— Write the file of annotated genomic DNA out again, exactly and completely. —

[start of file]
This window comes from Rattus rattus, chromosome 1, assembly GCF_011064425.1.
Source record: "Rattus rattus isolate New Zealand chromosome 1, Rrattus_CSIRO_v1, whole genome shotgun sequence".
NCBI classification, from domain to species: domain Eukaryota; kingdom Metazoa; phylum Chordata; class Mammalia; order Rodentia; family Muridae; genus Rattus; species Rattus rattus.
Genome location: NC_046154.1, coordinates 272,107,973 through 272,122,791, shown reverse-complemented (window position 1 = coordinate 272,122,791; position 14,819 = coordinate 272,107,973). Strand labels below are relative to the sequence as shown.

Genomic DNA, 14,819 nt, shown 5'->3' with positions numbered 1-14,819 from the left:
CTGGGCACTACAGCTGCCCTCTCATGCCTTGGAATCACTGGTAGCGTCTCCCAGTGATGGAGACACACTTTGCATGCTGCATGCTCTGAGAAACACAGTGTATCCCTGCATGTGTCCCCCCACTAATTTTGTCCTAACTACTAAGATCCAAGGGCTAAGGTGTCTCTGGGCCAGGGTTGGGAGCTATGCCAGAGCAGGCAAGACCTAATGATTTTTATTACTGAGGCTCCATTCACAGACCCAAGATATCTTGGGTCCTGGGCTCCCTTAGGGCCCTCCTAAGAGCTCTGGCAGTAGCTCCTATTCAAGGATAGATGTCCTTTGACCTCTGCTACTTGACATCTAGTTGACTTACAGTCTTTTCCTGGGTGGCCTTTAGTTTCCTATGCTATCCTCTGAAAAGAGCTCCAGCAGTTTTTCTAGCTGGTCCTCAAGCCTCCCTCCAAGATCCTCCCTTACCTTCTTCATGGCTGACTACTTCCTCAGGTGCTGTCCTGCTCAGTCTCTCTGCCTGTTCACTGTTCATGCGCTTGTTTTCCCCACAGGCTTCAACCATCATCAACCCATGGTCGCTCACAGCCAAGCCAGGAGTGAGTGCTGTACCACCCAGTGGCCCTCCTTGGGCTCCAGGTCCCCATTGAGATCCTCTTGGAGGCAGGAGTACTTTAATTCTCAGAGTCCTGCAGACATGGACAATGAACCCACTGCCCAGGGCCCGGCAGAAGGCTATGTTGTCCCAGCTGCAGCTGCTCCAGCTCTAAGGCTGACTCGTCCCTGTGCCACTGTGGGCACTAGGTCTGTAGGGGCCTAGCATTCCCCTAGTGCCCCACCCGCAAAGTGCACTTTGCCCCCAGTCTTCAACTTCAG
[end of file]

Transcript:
This window comes from Rattus rattus, chromosome 1, assembly GCF_011064425.1.
Source record: "Rattus rattus isolate New Zealand chromosome 1, Rrattus_CSIRO_v1, whole genome shotgun sequence".
NCBI classification, from domain to species: domain Eukaryota; kingdom Metazoa; phylum Chordata; class Mammalia; order Rodentia; family Muridae; genus Rattus; species Rattus rattus.
Genome location: NC_046154.1, coordinates 272,107,973 through 272,122,791, shown reverse-complemented (window position 1 = coordinate 272,122,791; position 14,819 = coordinate 272,107,973). Strand labels below are relative to the sequence as shown.

Genomic DNA, 14,819 nt, shown 5'->3' with positions numbered 1-14,819 from the left:
CTGGGCACTACAGCTGCCCTCTCATGCCTTGGAATCACTGGTAGCGTCTCCCAGTGATGGAGACACACTTTGCATGCTGCATGCTCTGAGAAACACAGTGTATCCCTGCATGTGTCCCCCCACTAATTTTGTCCTAACTACTAAGATCCAAGGGCTAAGGTGTCTCTGGGCCAGGGTTGGGAGCTATGCCAGAGCAGGCAAGACCTAATGATTTTTATTACTGAGGCTCCATTCACAGACCCAAGATATCTTGGGTCCTGGGCTCCCTTAGGGCCCTCCTAAGAGCTCTGGCAGTAGCTCCTATTCAAGGATAGATGTCCTTTGACCTCTGCTACTTGACATCTAGTTGACTTACAGTCTTTTCCTGGGTGGCCTTTAGTTTCCTATGCTATCCTCTGAAAAGAGCTCCAGCAGTTTTTCTAGCTGGTCCTCAAGCCTCCCTCCAAGATCCTCCCTTACCTTCTTCATGGCTGACTACTTCCTCAGGTGCTGTCCTGCTCAGTCTCTCTGCCTGTTCACTGTTCATGCGCTTGTTTTCCCCACAGGCTTCAACCATCATCAACCCATGGTCGCTCACAGCCAAGCCAGGAGTGAGTGCTGTACCACCCAGTGGCCCTCCTTGGGCTCCAGGTCCCCATTGAGATCCTCTTGGAGGCAGGAGTACTTTAATTCTCAGAGTCCTGCAGACATGGACAATGAACCCACTGCCCAGGGCCCGGCAGAAGGCTATGTTGTCCCAGCTGCAGCTGCTCCAGCTCTAAGGCTGACTCGTCCCTGTGCCACTGTGGGCACTAGGTCTGTAGGGGCCTAGCATTCCCCTAGTGCCCCACCCGCAAAGTGCACTTTGCCCCCAGTCTTCAACTTCAG